ation in this interactive way, the more the students will appreciate why they are learning. In doing so, the material will become more sticky.” The School of Medicine adopted Prober and Heath’s “flipped classroom” approach for a biochemistry class last year. Compared to the year before — which used a traditional class lecture model — students gave more positive feedback and attended class in elevated numbers. Prober argued that the model’s principles could be applied in the future to other academic disciplines across the University and in other institutions. “There is and is going to be enthusiasm for making a change, but the flavor of change will vary across universities,” Prober said. “The notion of a new education model is not going to be a difficult sell, maybe just a difficult implementation.” Contact Erin Inman at einman@ stanford.edu.
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enhance our learning,” Bindra added. Thiel did not respond to multiple requests for comment by The Daily. Thiel’s critical view of higher education is well known — he billed CS: 183 through a spokesman as potentially “the last class you’ll ever have to take” and recently opened the Thiel Foundation, which offers $100,000 to budding entrepreneurs to drop out and pursue start-ups full time. However, his incendiary comments have thus far been confined to the media rather than the lecture hall. “During class, he will never make those views the focus,” Bindra said. “His focus is very much more on educating people for whenever they feel ready . . . which might be enough to make some people feel ready enough to drop out and start their own business, but I don’t think that that’s a focus.” “He has been only laudatory of Stanford, describing it as perhaps the pinnacle of higher education today,” said Aaron Sekhri ’15, a Daily writer. “He has indeed very seldom discussed his reservations against higher education in the class.” Bindra argued that Thiel’s experience as a start-up founder and investor offers the most valuable insight to enrolled students. “That kind of perspective definitely comes through even in a huge lecture,” Bindra said. “The
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under the new Constitution. The GSC bill echoed the attempts of the 14th Undergraduate Senate to address the issue Tuesday evening.The Senate passed the same bill — reinstating members of the outgoing NomCom — as an interim measure. Other options, such as nominating ASSU President Robbie Zimbroff ’12 as unilateral chair of an interim commission, were rejected by Senators on the grounds that they would defy ASSU bylaws.
— Marshall Watkins
The Stanford Daily
Thursday, May 17, 2012 N 3
‘Never holding anything back’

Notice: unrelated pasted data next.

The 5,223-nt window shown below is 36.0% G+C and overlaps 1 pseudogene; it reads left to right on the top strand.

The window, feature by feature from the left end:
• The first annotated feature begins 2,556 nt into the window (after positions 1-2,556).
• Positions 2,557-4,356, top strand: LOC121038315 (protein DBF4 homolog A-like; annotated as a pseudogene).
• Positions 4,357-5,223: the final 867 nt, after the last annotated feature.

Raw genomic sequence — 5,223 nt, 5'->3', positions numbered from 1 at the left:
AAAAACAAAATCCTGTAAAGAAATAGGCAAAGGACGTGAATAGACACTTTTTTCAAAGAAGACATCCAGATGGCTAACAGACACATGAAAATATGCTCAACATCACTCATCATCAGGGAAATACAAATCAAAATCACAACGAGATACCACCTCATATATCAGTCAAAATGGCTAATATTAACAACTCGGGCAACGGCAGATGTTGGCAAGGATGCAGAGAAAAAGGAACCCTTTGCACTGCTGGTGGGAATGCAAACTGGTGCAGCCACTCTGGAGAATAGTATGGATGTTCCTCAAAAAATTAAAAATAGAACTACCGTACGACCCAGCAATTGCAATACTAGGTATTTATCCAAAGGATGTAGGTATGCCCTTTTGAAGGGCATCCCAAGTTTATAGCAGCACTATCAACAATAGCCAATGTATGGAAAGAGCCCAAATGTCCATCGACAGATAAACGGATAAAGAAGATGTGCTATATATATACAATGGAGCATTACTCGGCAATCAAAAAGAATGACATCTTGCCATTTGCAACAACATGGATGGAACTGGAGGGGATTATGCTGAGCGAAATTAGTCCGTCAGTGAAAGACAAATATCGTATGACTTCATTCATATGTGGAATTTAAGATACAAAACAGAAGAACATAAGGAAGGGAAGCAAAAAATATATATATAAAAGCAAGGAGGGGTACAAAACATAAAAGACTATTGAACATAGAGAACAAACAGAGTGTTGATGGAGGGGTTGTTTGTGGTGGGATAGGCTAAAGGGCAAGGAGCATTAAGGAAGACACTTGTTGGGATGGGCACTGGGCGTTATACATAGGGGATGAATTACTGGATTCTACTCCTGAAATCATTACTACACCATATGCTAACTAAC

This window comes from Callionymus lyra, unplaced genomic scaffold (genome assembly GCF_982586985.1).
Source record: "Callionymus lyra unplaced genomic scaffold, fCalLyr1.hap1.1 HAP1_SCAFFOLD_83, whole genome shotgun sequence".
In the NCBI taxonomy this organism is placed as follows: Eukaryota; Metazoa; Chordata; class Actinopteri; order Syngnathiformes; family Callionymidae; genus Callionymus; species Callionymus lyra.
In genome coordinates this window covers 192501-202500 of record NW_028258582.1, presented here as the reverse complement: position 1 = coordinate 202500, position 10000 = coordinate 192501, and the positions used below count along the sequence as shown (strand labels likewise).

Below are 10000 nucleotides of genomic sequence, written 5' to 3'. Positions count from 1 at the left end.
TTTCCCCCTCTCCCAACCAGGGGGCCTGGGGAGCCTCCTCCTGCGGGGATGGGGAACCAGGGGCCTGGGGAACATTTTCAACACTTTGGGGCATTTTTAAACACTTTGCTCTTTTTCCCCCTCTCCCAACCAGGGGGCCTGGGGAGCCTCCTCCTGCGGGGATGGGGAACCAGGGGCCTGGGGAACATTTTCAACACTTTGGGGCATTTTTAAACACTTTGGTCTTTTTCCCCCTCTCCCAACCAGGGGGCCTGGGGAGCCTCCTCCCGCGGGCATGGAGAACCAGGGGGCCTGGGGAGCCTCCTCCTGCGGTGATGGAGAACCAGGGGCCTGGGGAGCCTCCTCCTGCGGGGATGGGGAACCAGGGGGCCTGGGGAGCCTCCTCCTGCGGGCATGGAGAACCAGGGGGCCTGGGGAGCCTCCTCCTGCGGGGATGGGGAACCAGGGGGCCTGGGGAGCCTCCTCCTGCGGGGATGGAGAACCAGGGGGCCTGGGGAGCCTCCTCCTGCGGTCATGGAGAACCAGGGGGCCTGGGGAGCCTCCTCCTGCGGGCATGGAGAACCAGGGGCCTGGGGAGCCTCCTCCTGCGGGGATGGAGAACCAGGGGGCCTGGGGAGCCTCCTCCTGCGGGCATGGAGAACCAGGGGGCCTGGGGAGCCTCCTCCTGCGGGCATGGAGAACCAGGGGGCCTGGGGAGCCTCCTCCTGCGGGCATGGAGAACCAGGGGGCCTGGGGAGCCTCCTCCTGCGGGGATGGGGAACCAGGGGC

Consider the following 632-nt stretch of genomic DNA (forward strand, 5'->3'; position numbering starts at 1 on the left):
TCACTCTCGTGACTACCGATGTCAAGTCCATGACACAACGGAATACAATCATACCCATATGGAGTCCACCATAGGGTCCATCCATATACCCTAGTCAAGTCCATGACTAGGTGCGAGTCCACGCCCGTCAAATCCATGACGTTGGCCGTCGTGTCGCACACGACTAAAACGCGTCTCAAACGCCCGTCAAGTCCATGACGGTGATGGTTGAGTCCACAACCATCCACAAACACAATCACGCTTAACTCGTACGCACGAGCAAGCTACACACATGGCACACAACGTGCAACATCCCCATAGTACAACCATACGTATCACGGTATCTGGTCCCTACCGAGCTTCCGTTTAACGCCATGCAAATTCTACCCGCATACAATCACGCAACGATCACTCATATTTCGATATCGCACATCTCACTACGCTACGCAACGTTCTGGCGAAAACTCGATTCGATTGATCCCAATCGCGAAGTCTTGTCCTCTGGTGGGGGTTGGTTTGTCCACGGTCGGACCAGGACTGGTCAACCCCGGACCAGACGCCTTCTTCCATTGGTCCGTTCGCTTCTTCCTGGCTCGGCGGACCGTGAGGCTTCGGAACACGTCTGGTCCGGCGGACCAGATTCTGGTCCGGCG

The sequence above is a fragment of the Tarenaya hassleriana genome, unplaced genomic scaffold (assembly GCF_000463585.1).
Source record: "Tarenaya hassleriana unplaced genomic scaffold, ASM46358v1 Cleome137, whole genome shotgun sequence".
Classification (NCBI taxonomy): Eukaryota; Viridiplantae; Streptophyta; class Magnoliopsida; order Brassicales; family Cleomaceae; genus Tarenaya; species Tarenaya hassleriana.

tanford undergraduate Cady Jeanne Hine died of an undisclosed accident at her home in Palo Alto on April 1 at the age of 24. A junior English major, Hine battled severe bipolar disorder, drug addiction and grief over her mother’s suicide, which led her to take multiple leaves of absence. An op-ed by University staff last month (“Another loss,” April 17) noted Hine’s contributions to improving mental health on campus through the founding of Stanford Peace of Mind (SPOM). Hine’s close friends and classmates reflected on her impact on their lives, painting a picture of a wild, selectively honest, fiercely loyal and trusting friend. ‘She always did weird very well’ Edwin Smolski ’07 described his first encounter with Hine at Stanford Hospital and commented on Hine’s tendency to disregard social propriety in favor of saying what was on her mind. “I remember that she would say things that you’d think were inappropriate,” Smolski said. “But people would always crack up when she would say them, but [her words] were a little bit more than that.” “She was the kind of friend . . . [who] had a huge presence,” said Helena Bonde ’12. “She’d come into your life and she’d just grab hold of it. She was never one for holding anything back.” Bonde met Hine in 2008, when the latter returned to Stanford to finish her last quarter of Structured Liberal Education (SLE) after taking multiple leaves of absence. The two bonded over shared experiences of familial loss and grief. “Normally I’m afraid that even talking about the troubles I’ve had in the past or in the present is just going to alienate other people,” Bonde said. “But with Cady it was the opposite — it brought us closer together.” Smolski recalled that following the death of her mother, Hine displayed an urn with her mother’s ashes wherever she was living, allowing guests to open it and view the ashes. “She made me see a different kind of reverence that wouldn’t necessarily follow the lines of what people would normally see . . . I feel that really made me think about the preconceived notions I had in terms of loss and grief and feeling difficult things, what’s appropriate and what’s not,” Smolski said. Hine was also known for her sharp wit and adventurous spirit. “There was always some adventure she would lead us on,” said Jack Cackler ’09, a SLE classmate. “She just had a zest for life and an enthusiasm that was kind of fun to be around.” Hine’s free-spiritedness made her an irreplaceable friend. “If Cady couldn’t hang out with you, there was no one else who would fit that role,” said Leah Calvo ’09, who befriended Hine during their freshman year. “It was like, ‘Oh crap, no Cady. Who else do I call? I don’t know anyone who would enjoy that show or enjoy that movie.’” “She always did weird very well [and was] very comfortable with people who didn’t fit [into] other people’s categories,” Calvo added.